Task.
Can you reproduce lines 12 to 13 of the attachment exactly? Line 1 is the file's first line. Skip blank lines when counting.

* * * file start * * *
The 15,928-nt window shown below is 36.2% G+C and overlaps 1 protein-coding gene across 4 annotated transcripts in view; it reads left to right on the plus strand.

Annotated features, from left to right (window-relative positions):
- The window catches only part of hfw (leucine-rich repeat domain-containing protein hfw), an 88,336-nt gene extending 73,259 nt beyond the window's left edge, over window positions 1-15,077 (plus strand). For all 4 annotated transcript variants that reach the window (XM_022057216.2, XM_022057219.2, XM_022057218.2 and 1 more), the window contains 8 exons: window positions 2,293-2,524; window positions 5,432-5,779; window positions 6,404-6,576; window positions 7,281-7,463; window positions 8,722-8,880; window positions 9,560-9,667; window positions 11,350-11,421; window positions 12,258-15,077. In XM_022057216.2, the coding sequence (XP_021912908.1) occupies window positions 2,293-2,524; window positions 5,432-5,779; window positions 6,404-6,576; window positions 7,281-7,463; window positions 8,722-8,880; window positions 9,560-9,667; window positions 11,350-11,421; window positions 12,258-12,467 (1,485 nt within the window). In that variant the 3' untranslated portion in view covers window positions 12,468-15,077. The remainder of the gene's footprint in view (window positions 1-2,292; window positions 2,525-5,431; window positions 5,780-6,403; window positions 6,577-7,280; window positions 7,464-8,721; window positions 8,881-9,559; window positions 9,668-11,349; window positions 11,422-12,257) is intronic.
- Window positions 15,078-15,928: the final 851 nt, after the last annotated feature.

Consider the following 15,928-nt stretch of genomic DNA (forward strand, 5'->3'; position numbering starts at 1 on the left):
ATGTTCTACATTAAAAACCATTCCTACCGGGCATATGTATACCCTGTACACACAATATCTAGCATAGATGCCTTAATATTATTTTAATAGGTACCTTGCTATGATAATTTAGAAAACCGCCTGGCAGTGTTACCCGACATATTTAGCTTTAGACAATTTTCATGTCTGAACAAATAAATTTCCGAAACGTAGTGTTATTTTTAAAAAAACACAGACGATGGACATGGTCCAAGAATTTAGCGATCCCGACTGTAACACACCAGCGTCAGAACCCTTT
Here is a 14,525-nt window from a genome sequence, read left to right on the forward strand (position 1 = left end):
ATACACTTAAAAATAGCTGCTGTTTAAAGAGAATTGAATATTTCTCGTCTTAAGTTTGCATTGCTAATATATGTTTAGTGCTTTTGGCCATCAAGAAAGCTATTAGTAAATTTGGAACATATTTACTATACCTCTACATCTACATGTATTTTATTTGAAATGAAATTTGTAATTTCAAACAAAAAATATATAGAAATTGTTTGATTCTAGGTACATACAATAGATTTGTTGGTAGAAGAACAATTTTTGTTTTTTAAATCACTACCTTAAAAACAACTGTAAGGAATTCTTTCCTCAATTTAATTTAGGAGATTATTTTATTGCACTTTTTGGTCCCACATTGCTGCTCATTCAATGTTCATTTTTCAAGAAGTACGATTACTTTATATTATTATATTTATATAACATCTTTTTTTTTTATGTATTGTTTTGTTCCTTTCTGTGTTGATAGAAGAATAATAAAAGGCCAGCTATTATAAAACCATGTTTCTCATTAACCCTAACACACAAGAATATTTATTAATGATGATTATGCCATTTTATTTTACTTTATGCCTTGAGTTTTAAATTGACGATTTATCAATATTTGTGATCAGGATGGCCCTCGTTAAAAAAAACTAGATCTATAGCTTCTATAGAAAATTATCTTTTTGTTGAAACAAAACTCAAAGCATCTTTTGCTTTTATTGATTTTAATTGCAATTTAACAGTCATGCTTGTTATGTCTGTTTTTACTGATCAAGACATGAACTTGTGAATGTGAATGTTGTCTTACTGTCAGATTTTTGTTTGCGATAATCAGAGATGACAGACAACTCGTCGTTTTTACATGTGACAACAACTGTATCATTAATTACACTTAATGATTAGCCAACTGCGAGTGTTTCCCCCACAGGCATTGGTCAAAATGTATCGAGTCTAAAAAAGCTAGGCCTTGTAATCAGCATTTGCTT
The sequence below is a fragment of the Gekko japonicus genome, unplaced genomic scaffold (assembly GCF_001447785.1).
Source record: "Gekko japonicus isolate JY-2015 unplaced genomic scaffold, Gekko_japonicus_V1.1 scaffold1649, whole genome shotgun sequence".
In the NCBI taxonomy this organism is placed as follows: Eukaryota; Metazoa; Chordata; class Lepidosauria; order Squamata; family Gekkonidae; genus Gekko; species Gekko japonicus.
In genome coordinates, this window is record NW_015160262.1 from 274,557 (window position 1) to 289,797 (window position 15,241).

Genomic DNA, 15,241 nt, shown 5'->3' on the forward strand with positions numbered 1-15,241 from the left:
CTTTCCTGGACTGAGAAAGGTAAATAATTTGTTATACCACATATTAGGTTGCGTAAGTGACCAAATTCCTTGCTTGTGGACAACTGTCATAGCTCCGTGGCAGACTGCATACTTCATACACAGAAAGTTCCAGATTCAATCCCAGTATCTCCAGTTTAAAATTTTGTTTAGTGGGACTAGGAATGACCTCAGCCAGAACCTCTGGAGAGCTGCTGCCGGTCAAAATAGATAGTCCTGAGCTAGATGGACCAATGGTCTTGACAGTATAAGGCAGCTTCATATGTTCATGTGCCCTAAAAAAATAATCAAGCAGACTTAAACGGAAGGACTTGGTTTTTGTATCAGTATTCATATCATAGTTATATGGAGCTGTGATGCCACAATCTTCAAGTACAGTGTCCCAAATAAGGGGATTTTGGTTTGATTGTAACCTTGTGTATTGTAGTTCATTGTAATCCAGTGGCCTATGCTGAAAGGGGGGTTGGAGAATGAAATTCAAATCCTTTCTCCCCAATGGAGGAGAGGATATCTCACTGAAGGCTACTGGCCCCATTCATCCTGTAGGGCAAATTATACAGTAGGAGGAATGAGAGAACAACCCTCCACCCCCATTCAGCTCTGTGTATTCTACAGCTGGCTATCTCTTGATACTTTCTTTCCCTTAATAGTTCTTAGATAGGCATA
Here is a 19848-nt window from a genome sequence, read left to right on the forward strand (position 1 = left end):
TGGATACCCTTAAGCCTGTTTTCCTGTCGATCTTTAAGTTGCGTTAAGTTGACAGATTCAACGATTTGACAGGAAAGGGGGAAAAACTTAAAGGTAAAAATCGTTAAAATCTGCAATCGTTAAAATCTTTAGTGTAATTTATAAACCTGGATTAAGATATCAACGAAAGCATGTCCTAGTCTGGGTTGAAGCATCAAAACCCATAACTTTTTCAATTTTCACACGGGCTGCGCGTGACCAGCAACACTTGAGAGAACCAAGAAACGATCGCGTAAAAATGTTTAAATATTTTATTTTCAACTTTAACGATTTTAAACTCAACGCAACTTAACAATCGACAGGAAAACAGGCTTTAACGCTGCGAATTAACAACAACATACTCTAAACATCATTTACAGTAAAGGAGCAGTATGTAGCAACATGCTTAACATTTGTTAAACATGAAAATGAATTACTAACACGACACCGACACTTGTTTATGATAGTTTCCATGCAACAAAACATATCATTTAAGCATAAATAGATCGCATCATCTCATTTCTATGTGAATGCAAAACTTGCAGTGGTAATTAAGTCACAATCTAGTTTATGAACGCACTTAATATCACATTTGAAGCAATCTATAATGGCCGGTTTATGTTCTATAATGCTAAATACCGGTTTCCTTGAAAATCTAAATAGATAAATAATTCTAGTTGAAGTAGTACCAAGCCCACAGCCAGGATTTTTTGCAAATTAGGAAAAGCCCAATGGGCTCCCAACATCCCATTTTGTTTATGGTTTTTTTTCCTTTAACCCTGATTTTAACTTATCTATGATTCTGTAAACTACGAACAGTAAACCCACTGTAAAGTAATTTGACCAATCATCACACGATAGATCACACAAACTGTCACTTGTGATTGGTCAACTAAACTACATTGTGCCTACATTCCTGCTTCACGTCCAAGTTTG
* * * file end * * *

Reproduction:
In genome coordinates, this window is record NW_015160262.1 from 274,557 (window position 1) to 289,797 (window position 15,241).

Genomic DNA, 15,241 nt, shown 5'->3' on the forward strand with positions numbered 1-15,241 from the left: